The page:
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Correlation of serum creatinine and urea with glycemic index and duration of diabetes in Type 1 and Type 2 diabetes mellitus: A comparative study.

ABSTRACT

Background: Diabetes is a common cause of end-stage renal disease and nephropathy, which is characterized by abnormal renal function with reduction of glomerular filtration and rise in the level of serum urea and creatinine. Aims and Objectives: The aim of this study was to compare serum urea and creatinine levels in Type 1 and Type 2 diabetics and further correlate the serum creatinine and urea levels in both Type 1 and Type 2 diabetic subjects with duration of diabetes and glycosylated hemoglobin levels (HbA1c). Materials and Methods: Blood samples were collected and analyzed for serum urea and creatinine levels in diabetic subjects, both Type 1 and Type 2 attending diabetic clinic and non-diabetic subjects in a tertiary hospital. 72 male subjects in each group of age 35-55 years were selected for the study. Fasting, post-meal blood sugar levels, and HbA1c of all the subjects in the study were determined. Results were interpreted by one-way analysis of variance test. Association of serum urea and creatinine levels with HbA1c and duration of illness in all diabetic subjects was analyzed by applying Pearson's correlation coefficient. Results: There was statistically significant increase in serum urea and creatinine levels in both Type 1 and Type 2 diabetic subjects compared to non-diabetic subjects. There was a correlation of levels of serum urea and creatinine with HbA1c levels and duration of diabetes in Type 1 diabetics but not with Type 2 diabetic study group. Conclusion: Serum urea and creatinine are simple and useful biomarkers which can serve as predictor tests for assessing kidney functions (nephropathy) in diabetic patients.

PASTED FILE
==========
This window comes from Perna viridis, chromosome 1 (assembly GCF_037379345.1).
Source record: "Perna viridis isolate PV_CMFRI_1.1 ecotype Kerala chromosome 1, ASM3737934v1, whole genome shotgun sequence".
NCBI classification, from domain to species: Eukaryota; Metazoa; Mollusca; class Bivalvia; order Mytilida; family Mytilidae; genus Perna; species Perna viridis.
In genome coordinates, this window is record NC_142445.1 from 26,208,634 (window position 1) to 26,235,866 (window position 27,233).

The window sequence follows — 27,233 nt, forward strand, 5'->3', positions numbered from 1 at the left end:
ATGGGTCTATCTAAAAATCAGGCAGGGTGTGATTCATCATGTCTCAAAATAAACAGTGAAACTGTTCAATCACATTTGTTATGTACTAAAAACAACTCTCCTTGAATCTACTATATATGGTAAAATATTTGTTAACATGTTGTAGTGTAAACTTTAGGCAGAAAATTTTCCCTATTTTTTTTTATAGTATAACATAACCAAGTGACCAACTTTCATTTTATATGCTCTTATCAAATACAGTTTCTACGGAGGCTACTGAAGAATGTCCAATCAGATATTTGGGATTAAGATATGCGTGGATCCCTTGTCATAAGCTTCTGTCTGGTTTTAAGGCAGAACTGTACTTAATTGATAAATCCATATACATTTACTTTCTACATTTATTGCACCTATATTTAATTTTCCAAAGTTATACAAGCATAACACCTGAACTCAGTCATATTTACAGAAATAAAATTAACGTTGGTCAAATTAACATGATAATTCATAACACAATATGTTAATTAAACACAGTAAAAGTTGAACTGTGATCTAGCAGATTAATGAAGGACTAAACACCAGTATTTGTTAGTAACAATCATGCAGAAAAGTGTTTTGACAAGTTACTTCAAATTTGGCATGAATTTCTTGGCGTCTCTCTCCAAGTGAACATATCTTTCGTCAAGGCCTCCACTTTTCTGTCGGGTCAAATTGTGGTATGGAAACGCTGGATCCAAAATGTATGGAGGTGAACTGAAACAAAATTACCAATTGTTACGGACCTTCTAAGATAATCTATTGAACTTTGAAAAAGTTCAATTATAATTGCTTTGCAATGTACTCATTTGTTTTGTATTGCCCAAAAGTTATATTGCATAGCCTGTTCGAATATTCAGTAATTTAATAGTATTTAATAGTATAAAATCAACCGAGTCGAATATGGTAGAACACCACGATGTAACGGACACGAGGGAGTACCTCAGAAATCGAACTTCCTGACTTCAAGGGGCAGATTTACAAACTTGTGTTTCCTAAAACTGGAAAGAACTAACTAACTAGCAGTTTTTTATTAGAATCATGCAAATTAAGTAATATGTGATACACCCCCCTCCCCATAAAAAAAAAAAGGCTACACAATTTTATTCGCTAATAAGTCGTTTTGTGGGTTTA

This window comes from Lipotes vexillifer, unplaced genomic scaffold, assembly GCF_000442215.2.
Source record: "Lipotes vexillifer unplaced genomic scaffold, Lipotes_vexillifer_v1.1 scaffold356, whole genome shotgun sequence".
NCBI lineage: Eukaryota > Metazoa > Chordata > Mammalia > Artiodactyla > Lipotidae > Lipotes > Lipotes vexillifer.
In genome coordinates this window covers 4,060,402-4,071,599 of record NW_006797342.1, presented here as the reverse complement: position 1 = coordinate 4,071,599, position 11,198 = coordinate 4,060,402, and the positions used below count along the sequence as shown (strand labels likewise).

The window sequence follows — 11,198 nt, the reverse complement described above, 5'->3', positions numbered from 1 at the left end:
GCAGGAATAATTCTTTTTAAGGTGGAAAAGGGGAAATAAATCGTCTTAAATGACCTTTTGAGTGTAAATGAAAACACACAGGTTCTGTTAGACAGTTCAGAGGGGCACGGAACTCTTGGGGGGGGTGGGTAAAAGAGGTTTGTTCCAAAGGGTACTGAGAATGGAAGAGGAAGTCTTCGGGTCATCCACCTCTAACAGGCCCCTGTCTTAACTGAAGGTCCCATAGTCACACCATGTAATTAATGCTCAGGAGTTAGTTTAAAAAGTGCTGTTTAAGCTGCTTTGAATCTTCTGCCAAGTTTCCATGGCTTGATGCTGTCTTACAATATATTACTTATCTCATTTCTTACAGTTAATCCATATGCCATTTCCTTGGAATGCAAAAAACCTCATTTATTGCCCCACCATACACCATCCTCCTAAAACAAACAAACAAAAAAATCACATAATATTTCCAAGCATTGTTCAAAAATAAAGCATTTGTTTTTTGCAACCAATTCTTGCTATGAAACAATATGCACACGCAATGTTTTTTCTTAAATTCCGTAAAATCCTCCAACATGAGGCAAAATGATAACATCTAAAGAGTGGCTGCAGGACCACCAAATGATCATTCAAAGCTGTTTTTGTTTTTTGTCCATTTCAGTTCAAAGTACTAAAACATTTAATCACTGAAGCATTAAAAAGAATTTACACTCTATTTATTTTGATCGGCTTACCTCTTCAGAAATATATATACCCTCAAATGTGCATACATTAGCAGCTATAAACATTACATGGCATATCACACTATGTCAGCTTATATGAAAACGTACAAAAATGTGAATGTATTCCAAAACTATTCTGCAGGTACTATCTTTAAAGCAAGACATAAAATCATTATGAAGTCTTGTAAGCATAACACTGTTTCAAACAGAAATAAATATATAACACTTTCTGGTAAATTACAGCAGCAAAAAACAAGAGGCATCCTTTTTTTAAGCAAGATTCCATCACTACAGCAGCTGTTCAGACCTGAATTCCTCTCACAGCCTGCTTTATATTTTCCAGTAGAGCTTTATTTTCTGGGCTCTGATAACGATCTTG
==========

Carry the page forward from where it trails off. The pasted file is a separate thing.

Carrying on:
KEY WORDS: Blood Urea; Creatinine; Type 1 Diabetes; Type 2 Diabetes; Nephropathy; Glycosylated Hemoglobin

INTRODUCTION

Diabetes mellitus is reaching potentially epidemic proportions in India. The level of morbidity and mortality due to diabetes and its potential complications are enormous.[1] The chronic hyperglycemia of diabetes is associated with damage and failure of various organs, especially the eyes, kidneys, nerves, heart, and vascular system. Diabetes is the major cause of end- stage renal disease and diabetic nephropathy which are also called as diabetic kidney disease. It has been suggested that in lifetime 25-45% of the diabetic patients would be developing clinically evident diabetic nephropathy. After the onset of the disease, the peak onset of nephropathy in Type 1 diabetes is between 10 and 15 years. The patients having no proteinuria have a risk of developing overt renal disease after 25 years of only about 1%/year.

Glycosylation of tissue proteins may contribute to diabetic nephropathy apart from other microvascular complications. In diabetes mellitus, hyperglycemia causes the excess of glucose to combine with free amino acids on circulating or tissue proteins. This non-enzymatic process initially forms reversible early glycosylation products and later irreversible advanced glycosylation end-products (AGEs) via an Amadori rearrangement. The tissue accumulation of AGEs, by crosslinking with collagen, can contribute to the associated renal and microvascular complications.[2] Good glycemic control can reduce the incidence of diabetic nephropathy. The earliest detectable abnormality of nephropathy is microalbuminuria followed by decrease in glomerular filtration rate (GFR) and increase in serum creatinine concentrations.[3] This study was planned with the objectives: (i) To measure and compare the levels of serum urea and serum creatinine in Type 1 and Type 2 diabetic subjects with those of non-diabetic subjects and (ii) to correlate the relationship of serum urea and creatinine levels in diabetic subjects with duration of diabetes and glycosylated hemoglobin levels (HbA1c).

MATERIALS AND METHODS

This study was conducted in a tertiary hospital after obtaining approval from the Institutional Ethical Review Committee. All the subjects were males of the age 30-55 years of age. The study comprised Type 1 and Type 2 diabetic patients, 72 in each group, attending the diabetic clinic and 72 non-diabetic subjects who were selected from the general

population as a control group. Written consent was obtained followed by detailed medical, personal history, and systemic examination. Patients with known kidney disease were excluded from the study.